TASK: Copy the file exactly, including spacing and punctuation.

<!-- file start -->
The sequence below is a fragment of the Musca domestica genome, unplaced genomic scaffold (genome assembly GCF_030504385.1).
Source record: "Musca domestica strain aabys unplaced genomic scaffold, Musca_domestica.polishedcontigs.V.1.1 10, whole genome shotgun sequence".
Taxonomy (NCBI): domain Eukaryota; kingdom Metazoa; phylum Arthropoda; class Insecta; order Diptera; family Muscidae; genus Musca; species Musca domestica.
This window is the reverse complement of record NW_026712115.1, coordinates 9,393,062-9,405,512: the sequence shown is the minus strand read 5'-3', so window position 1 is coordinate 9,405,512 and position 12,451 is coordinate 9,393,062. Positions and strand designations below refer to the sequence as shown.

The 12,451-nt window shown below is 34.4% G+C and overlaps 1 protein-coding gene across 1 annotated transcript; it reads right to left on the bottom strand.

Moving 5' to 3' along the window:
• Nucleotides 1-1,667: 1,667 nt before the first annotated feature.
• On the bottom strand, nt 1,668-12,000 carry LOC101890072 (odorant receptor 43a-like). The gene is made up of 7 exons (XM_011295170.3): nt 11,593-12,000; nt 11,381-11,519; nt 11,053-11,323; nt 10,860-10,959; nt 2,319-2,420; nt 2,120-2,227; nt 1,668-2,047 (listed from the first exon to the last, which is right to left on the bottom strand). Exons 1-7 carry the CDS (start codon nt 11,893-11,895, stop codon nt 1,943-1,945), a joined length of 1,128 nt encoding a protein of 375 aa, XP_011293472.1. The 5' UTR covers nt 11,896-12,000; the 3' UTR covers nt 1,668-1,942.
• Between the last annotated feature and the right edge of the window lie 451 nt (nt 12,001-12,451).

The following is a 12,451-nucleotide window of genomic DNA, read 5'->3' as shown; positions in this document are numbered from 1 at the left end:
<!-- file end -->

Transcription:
The sequence below is a fragment of the Musca domestica genome, unplaced genomic scaffold (genome assembly GCF_030504385.1).
Source record: "Musca domestica strain aabys unplaced genomic scaffold, Musca_domestica.polishedcontigs.V.1.1 10, whole genome shotgun sequence".
Taxonomy (NCBI): domain Eukaryota; kingdom Metazoa; phylum Arthropoda; class Insecta; order Diptera; family Muscidae; genus Musca; species Musca domestica.
This window is the reverse complement of record NW_026712115.1, coordinates 9,393,062-9,405,512: the sequence shown is the minus strand read 5'-3', so window position 1 is coordinate 9,405,512 and position 12,451 is coordinate 9,393,062. Positions and strand designations below refer to the sequence as shown.

The 12,451-nt window shown below is 34.4% G+C and overlaps 1 protein-coding gene across 1 annotated transcript; it reads right to left on the bottom strand.

Moving 5' to 3' along the window:
• Nucleotides 1-1,667: 1,667 nt before the first annotated feature.
• On the bottom strand, nt 1,668-12,000 carry LOC101890072 (odorant receptor 43a-like). The gene is made up of 7 exons (XM_011295170.3): nt 11,593-12,000; nt 11,381-11,519; nt 11,053-11,323; nt 10,860-10,959; nt 2,319-2,420; nt 2,120-2,227; nt 1,668-2,047 (listed from the first exon to the last, which is right to left on the bottom strand). Exons 1-7 carry the CDS (start codon nt 11,893-11,895, stop codon nt 1,943-1,945), a joined length of 1,128 nt encoding a protein of 375 aa, XP_011293472.1. The 5' UTR covers nt 11,896-12,000; the 3' UTR covers nt 1,668-1,942.
• Between the last annotated feature and the right edge of the window lie 451 nt (nt 12,001-12,451).

The following is a 12,451-nucleotide window of genomic DNA, read 5'->3' as shown; positions in this document are numbered from 1 at the left end: